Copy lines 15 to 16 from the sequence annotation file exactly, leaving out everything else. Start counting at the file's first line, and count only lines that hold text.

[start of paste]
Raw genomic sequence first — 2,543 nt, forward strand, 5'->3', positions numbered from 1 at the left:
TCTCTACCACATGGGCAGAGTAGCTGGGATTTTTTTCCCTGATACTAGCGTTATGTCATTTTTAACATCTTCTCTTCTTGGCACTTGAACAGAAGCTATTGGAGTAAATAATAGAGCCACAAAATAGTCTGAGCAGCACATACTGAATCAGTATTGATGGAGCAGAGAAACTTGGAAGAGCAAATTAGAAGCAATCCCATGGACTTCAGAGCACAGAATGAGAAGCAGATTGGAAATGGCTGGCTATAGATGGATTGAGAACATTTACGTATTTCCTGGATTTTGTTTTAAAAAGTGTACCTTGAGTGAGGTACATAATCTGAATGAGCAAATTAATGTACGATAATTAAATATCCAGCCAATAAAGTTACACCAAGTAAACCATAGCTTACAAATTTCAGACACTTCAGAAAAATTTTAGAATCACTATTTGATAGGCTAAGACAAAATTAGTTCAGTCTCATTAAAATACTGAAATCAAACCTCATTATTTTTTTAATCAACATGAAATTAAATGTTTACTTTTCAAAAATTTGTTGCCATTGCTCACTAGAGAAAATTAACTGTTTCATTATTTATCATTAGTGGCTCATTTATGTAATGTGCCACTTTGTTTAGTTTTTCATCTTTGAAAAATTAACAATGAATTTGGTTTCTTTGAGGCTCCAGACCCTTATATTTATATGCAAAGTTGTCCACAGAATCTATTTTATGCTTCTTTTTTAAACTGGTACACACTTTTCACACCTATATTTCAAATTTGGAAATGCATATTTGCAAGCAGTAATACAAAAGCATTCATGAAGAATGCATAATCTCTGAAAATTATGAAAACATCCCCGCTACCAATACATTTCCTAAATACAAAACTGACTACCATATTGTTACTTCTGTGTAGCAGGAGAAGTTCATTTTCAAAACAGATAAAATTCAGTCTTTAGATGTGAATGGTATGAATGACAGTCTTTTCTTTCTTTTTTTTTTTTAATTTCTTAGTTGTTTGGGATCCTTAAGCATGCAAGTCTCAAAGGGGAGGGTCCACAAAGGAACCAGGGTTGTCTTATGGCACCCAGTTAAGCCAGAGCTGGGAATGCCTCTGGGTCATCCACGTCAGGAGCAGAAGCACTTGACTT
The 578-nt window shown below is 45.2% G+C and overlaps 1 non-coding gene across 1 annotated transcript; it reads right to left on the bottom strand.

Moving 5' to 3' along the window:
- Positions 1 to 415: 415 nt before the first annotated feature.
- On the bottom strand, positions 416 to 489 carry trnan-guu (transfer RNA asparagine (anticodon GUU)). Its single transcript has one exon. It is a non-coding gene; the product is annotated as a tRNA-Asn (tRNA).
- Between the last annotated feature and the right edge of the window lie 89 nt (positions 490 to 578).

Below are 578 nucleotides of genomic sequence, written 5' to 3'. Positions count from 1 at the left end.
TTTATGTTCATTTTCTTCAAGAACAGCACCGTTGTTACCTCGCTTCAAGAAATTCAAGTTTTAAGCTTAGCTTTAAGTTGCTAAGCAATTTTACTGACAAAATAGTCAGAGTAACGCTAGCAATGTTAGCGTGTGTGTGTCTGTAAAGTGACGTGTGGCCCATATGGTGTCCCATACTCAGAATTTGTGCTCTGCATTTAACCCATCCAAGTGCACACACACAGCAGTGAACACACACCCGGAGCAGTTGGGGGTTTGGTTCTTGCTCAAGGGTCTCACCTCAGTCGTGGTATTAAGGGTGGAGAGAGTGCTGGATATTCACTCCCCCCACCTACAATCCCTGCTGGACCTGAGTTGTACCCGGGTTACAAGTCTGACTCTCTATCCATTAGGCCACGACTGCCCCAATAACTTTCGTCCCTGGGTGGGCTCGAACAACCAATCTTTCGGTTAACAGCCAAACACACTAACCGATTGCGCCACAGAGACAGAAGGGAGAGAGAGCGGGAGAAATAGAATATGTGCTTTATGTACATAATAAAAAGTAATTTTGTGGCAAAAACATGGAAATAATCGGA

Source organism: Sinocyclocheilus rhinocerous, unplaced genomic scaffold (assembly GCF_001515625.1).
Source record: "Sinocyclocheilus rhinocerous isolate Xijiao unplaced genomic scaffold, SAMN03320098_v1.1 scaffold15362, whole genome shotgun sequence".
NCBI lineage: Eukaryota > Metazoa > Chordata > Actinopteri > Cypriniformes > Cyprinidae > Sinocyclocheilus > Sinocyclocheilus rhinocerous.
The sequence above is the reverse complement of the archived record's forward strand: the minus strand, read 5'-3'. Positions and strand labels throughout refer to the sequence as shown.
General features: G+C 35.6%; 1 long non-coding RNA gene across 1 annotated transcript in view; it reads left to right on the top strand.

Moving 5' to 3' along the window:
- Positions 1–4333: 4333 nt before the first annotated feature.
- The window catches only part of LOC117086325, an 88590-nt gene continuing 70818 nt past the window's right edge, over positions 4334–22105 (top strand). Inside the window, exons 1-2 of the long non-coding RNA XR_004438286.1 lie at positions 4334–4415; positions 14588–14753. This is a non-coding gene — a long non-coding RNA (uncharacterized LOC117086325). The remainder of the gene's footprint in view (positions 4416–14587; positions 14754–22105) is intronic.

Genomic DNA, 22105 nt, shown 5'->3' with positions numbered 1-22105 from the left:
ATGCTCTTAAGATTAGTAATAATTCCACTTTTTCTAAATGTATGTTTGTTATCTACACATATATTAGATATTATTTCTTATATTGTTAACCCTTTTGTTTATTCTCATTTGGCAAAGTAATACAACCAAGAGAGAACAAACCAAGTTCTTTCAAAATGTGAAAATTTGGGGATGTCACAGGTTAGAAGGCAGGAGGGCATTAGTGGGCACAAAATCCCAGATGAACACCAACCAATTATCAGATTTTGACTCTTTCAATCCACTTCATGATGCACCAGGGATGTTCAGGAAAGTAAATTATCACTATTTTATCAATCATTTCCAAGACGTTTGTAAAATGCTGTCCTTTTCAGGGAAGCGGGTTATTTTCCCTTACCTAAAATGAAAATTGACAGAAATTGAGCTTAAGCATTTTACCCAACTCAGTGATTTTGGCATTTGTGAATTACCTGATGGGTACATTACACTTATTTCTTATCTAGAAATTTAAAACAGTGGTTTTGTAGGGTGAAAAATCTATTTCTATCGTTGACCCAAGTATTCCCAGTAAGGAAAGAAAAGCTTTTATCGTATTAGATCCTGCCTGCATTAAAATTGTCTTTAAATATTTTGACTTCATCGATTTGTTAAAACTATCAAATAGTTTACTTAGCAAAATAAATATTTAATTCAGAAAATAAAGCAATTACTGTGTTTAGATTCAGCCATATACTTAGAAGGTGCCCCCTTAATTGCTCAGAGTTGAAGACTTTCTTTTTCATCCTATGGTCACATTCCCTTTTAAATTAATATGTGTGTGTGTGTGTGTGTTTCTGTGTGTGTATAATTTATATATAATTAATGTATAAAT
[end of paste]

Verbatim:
Moving 5' to 3' along the window:
- Positions 1–4333: 4333 nt before the first annotated feature.